July 13, 2011

Make the rest...silence.


I am a lover of silence. It is this same love that is bound up with my passion for books. The writer Stefan Zweig once defined a book as a “handful of silence that assuages torment and unrest.”

While the world teems about me, drowning out the sounds of stillness with incessant noise, there is a notion of displacement, as though I wasn’t meant for these times of television sets, ipods, car alarms, cell phones, all day-every day music in stores, restaurants, office buildings, malls, and elevators. Why is it, I wondered, that silence is a diminishing natural resource, so alien to our way of life that its very existence seems to threaten the fabric of our culture? Why is it that we love noise, fear silence and evade a stillness that puts us in closer connection with things that give us happiness if we let them?

It is a strange and intoxicating premise: to investigate the obscure root causes of our inability to be quiet. Like a form of narcissism, are we becoming consumed with a self-saturation of our own largely uninteresting cacophony? I believe that we are, and as we become noisier, we also lose touch with the many dimensions of silence itself, a silence that research suggests is as therapeutic–as essential–to the human animal as antibiotics or uncontaminated food.

We suffer from noise pollution; insomnia, aggression, heart disease, even decreased longevity…the side-effects of enduring noise. It’s almost as if noise itself is a disease, a pathogen. And because of it, silence has become the most precious—and dwindling—commodity of our modern world, more than money, power, even happiness.

It doesn’t take a sage to understand that those who have grasped solitude are the special emissaries to the tranquility of silence.

Henry David Thoreau for one: “Silence is the universal refuge, the sequel to all dull discourses and all foolish acts, a balm to our every chagrin, as welcome after satiety as after disappointment.”

12 comments:

Charles said...

And mine ;-)

frenchtoast said...

Nice post. Your page is on the Fritz, again. The pleasures of posting!

Alistair said...

The older I grow the more I listen to people who don't talk much you included. Thanks.

Yes, your 'ratings' function is well de-funct!

SvO said...

Excellent post, but I’m afraid it will fall on deaf ears (sorry, I couldn’t resist the pun). I have a theory that all the noise and commotion provides a convenient excuse for many people to not have to engage with other humans too much or to get too “deep”. It’s a shame, really. My fellow Americans are unfortunately some of the worst offenders. All of the distraction from noise prevents people from really “living”, and hence, prevents them from connecting to some of the most enjoyable moments of being human.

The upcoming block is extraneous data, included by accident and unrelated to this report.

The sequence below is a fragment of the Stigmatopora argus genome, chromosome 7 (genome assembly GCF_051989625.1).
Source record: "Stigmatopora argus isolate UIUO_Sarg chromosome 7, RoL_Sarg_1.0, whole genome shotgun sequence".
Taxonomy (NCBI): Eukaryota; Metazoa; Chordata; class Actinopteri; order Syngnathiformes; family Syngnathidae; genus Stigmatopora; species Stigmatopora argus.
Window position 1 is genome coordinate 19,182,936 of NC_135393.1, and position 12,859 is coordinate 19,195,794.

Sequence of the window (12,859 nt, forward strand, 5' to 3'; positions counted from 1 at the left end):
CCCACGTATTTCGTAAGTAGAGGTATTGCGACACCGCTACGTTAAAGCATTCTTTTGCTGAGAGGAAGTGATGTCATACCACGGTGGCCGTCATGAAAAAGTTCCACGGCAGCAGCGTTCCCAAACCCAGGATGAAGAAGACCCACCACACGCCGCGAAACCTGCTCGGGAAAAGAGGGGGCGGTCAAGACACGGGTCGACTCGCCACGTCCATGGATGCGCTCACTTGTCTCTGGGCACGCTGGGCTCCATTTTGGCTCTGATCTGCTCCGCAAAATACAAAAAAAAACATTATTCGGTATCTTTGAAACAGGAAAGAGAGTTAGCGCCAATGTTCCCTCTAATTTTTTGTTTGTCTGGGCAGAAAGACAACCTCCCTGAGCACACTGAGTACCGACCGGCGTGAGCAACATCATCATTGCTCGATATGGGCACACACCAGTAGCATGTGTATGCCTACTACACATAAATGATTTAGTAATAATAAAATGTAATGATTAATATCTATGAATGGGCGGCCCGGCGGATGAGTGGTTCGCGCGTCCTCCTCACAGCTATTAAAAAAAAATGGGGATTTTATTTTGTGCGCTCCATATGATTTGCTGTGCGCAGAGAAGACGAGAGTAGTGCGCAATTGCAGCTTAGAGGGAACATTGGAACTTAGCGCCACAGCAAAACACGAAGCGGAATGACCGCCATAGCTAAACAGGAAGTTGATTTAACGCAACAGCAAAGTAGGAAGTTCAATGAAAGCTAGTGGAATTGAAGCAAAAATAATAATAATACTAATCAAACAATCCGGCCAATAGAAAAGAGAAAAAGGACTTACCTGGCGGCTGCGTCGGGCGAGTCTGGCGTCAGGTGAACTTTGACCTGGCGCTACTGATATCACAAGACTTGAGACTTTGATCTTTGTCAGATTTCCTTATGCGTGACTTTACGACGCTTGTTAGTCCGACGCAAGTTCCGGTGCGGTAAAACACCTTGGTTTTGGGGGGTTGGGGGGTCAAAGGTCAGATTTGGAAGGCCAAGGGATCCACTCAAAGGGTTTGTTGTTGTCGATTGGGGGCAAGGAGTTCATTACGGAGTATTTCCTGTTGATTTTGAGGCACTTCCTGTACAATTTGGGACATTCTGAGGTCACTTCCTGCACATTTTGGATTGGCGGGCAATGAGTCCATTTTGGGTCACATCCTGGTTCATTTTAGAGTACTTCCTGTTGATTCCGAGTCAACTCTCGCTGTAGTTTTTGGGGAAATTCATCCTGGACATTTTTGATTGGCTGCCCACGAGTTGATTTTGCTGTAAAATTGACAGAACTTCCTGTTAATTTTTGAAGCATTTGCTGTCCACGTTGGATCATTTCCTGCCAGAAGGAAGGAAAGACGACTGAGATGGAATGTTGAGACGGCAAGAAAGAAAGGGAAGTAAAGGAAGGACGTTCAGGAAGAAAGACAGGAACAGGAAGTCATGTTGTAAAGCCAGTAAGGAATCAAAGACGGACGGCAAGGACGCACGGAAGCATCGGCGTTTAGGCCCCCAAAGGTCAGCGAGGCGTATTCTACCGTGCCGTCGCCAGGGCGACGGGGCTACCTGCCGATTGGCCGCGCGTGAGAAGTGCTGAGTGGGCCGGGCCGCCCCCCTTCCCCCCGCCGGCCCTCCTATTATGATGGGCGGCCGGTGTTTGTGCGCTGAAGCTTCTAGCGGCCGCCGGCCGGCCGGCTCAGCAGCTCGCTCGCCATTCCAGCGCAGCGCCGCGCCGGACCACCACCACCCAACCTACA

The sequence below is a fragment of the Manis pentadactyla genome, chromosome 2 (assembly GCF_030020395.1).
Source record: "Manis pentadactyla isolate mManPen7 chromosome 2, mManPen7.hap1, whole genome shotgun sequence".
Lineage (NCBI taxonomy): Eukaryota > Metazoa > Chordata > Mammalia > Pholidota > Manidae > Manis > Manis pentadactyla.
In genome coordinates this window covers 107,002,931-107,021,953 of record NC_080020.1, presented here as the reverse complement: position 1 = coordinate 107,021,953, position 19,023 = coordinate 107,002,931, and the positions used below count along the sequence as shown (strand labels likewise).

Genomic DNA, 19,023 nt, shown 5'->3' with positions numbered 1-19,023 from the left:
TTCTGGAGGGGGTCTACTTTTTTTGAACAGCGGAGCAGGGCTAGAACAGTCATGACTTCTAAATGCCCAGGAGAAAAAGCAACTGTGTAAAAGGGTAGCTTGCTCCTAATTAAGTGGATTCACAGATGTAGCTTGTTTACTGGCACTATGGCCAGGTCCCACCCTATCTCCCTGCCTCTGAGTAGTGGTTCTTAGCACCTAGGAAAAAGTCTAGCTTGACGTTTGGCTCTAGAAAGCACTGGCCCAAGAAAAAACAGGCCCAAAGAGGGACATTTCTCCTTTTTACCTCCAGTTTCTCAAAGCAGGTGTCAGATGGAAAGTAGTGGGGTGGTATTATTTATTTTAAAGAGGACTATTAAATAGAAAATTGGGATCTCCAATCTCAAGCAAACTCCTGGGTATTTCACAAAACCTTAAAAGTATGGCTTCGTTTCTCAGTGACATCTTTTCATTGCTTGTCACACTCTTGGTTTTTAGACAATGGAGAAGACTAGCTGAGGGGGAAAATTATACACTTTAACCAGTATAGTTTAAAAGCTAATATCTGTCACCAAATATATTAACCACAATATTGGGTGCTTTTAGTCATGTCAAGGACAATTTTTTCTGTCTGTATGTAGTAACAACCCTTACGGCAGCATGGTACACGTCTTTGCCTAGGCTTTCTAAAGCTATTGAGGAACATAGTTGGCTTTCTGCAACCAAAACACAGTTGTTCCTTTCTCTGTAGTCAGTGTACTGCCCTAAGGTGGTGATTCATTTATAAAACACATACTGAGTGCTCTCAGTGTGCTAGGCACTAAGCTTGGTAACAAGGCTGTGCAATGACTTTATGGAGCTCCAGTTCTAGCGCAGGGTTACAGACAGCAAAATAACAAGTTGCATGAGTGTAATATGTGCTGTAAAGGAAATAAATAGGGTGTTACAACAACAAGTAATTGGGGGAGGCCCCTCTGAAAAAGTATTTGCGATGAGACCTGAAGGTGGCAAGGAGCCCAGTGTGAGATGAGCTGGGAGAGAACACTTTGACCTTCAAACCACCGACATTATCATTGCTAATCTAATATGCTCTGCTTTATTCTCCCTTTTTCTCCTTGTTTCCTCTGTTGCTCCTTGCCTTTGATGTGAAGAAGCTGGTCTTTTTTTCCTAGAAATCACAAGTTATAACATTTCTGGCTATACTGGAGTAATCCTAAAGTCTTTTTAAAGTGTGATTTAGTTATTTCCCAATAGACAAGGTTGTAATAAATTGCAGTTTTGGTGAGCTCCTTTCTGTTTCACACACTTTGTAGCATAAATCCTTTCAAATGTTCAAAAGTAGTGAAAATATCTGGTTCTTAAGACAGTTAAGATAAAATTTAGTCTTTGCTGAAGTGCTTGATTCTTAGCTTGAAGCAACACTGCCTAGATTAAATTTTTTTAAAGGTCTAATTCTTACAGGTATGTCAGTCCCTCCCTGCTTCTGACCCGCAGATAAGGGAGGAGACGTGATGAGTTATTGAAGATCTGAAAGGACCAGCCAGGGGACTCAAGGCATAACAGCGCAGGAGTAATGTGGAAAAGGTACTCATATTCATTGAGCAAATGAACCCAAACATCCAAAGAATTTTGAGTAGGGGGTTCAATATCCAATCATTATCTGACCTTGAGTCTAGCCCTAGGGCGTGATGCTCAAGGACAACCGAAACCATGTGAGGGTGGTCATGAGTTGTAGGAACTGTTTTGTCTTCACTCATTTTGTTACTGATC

Gaggle of Fans said...

And we whispered hallelujah and amen.

Ms. Capshaw said...

I couldn’t agree more…

Anonymous said...

Solitude has become a luxury in our overly connected world. And to many, it’s hard to come by even if one is willing to unplug it all. Where can we go that one can be really alone? Like the picture on this post. It’s indeed a spiritual discipline to sit quietly and listen.

Ms. Edna (squared) said...

Anonymous,

thank you for your comment.

The picture? The Mojave desert at sunrise. But you can be alone anywhere. As you say, it is a discipline.

Bill (SM) said...

The last thing to say about silence and solitude is that it isn't very polite. The "doubleness" that silence cultivates, the ability to stand back and observe life dispassionately, is apt to make us a little unpleasant to our fellows, to say nothing of the offense implicit in rejecting their company. We, however, have made of geniality — the weak smile, the polite interest, the fake invitation — a cardinal virtue. True friendship may be slipping from our grasp, but our friendliness is universal. Not for nothing does "gregarious" mean "part of the herd." Securing one's self-possession is worth a few wounded feelings. You may have put your ‘friends’ off, but at least you are sure of yourself. Those who seek silence and solitude are not afraid to stand alone.

Gaggle of Fans said...

And we whispered hallelujah and amen.

A networked self said...

It’s ironic that ‘connecting with the world’ often comes at the high cost of disconnecting from ourselves.
The great contemporary terror is anonymity. We live exclusively in relation to others. Technology is taking away our privacy and our concentration, but it is also taking away our ability to be alone. I shouldn't say taking away. We are doing this to ourselves; we are discarding these riches as fast as we can. Not long ago, it was easy to feel lonely. Now, it is impossible to be alone.

a slow blogger said...

Recently, I’ve been mulling over the notion of slow blogging, a movement that is gradually gaining attention. It’s all about thinking through, reading and studying in depth, chewing and digesting, and finally putting something meaningful down in words. I don’t know who initiated the idea. It may have sprouted up from various bloggers, those who care about the quality of their writing, and the effects of their posts. This blog is a sterling example of what I am speaking off.